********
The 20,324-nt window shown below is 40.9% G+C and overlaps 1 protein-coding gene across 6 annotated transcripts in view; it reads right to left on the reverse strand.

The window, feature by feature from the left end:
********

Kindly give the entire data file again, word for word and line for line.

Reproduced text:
The 20,324-nt window shown below is 40.9% G+C and overlaps 1 protein-coding gene across 6 annotated transcripts in view; it reads right to left on the reverse strand.

The window, feature by feature from the left end: